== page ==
Oleh Bohdarenko, lawmaker and head of the Parliamentary Committee on Environmental Policy and Nature Management, has said that Russian occupying forces have committed deliberate acts of ecocide. Speaking in an exclusive interview with Kyiv Post, he said that leaks of radioactive substances from two nuclear plants, one of which has been occupied by the Russians for over eight months, pose the biggest threat. Bohdarenko also said that the world-renowned Askania-Nova Biosphere Reserve in Kherson Region most likely no longer exists. He also spoke of the plan Ukraine has in the event of extreme situations, like an explosion at a nuclear power plant.
Does the war in Ukraine affect environmental security in the world? Which countries’ ecology might also suffer as a result of the war?
War in any part of the world is a threat to the environment. Because of the war, the ground, water and air are all polluted. This pollution is then transferred across borders and can settle anywhere.
First of all, our neighboring countries are put at risk: Romania, Poland, Slovakia, and the Black Sea region, may suffer. These countries can be affected by the spread of toxic or radioactive substances. The ecology of Belarus and the Russian Federation can also be affected, respectively.
What are, in your view, the most significant environmental risks and threats connected with hostilities?
Of course, the most significant environmental risk is radiation pollution and the uncontrolled leakage of radioactive substances from the Chornobyl and Zaporizhzhya nuclear power plants. Everyone is apprehensive about the risks present at the Zaporizhzhya power plant and what might happen.
After the Russians seized the plant [in early March], I said back then that the Russian authorities did not understand what they were doing. If there is an uncontrolled nuclear reaction, even though an indirect hit to the plant that will cause an explosion, the radioactive cloud can cover the territory of Ukraine and the south of the Russian Federation, also Belarus, and the whole of Europe. It will affect a large part of the world.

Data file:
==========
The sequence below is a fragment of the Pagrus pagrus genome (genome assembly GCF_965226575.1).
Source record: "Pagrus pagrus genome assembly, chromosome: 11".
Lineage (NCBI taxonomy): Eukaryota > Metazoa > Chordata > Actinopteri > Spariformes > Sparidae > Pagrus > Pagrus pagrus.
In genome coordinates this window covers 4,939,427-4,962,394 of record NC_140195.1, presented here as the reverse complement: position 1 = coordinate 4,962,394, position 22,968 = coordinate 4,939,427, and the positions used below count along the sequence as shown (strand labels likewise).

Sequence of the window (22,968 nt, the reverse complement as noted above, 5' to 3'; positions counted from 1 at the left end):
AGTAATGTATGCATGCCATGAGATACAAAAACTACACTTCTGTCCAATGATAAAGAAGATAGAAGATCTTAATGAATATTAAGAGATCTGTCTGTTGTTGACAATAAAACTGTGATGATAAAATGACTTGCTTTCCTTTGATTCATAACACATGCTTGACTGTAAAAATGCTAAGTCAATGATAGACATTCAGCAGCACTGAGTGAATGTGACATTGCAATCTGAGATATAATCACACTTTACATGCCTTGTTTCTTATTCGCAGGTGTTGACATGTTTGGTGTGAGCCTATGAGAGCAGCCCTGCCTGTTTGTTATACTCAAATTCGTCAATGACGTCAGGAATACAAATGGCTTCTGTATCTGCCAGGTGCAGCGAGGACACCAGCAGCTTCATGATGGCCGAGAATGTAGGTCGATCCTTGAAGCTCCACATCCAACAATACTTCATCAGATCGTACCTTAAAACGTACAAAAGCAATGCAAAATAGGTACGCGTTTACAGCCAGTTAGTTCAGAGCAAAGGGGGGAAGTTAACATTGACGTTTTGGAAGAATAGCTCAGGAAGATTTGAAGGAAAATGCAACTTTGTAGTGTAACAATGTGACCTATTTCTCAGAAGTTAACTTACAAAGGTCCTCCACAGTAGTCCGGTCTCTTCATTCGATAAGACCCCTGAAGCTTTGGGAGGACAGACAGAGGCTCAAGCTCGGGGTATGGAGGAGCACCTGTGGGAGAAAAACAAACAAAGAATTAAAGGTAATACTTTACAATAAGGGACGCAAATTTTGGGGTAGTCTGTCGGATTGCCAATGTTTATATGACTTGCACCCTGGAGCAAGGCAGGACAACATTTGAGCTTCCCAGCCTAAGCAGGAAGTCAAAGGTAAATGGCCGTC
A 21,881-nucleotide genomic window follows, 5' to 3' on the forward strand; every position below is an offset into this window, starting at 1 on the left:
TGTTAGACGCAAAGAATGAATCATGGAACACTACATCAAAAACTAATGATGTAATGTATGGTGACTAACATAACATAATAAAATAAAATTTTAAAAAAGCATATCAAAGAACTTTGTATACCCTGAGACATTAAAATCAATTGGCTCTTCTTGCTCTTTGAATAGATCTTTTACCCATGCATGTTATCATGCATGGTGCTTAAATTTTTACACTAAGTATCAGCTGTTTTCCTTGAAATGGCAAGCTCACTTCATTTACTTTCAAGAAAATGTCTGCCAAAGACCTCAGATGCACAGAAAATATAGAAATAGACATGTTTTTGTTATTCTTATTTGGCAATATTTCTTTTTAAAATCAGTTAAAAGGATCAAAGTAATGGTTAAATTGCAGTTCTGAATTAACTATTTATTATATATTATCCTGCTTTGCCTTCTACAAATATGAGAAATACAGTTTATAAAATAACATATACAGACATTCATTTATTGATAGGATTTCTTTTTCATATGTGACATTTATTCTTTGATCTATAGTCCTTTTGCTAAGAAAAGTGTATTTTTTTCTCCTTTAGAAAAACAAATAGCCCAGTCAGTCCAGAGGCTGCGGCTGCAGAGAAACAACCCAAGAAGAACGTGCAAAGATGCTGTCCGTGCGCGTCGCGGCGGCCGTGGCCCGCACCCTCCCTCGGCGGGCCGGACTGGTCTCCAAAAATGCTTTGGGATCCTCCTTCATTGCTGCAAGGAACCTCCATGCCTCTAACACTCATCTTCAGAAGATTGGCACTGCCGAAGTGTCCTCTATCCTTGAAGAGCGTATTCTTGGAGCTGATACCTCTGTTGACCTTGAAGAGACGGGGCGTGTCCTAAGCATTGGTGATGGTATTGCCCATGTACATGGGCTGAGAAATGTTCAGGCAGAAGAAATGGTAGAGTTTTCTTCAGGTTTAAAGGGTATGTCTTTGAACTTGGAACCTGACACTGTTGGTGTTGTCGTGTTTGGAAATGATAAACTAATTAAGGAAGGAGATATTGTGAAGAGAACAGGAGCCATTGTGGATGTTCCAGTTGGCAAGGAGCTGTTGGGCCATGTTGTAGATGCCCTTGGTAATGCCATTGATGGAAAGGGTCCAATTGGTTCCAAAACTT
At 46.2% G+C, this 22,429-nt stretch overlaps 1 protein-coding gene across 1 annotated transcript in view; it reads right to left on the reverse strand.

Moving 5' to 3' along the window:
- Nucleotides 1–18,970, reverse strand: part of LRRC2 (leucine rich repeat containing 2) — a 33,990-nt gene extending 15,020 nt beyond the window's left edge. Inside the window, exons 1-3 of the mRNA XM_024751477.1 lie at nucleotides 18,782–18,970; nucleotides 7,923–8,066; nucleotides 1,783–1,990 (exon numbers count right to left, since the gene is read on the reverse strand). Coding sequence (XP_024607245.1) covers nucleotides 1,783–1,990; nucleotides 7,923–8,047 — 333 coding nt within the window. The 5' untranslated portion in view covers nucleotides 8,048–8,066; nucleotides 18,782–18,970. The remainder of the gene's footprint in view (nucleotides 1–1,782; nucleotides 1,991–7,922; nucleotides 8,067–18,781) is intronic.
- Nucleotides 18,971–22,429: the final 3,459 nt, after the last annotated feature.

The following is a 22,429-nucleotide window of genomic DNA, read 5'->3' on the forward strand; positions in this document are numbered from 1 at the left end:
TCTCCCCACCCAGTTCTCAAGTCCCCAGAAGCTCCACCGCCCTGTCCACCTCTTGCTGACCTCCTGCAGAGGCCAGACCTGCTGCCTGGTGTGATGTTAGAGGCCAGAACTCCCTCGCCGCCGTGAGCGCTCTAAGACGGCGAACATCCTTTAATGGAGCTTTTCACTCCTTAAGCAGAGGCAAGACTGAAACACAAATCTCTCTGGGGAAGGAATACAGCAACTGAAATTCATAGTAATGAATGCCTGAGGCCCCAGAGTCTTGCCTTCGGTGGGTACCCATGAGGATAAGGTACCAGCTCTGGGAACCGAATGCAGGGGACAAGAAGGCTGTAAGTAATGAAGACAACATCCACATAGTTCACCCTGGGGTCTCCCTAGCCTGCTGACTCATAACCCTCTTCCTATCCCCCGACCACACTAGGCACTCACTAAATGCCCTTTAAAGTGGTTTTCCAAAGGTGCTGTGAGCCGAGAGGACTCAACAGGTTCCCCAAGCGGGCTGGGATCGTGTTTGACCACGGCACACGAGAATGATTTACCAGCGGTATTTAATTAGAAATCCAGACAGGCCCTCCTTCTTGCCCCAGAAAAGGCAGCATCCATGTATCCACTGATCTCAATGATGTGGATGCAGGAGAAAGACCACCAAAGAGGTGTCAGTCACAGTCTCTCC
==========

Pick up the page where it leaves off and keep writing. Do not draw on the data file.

Of course, there are other risks as a result of the war, such as significant air pollution due to explosions, the burning of gas stations and oil depots [targeted by Russian missiles] that can lead to significant air pollution in certain regions. The air would be so polluted with chemicals that it would lead to an environmental disaster.
The same pollution applies to soils, which cannot be plowed and planted for any crops – this can happen in any territory of Ukraine.
Have the Russian occupiers threatened to blow up the Kakhovka hydroelectric power station in Kherson Region? Would this also have environmental consequences?
Yes, it will have consequences, particularly halting the water supply in Kherson and Mykolaiv Regions and ensuring a large spillage of water. The bigger risk is the pollution of rivers due to chemicals entering them.
Is this due to hostilities?
Chemicals can get into the rivers due to the destruction of water treatment infrastructure, sewage, and water supply systems. All wastewater without sedimentation and deodorization can get directly into rivers and the sea. There is also a particular problem with industrial emissions, and drinking water in settlements downstream of a river may be either contaminated or of worse quality.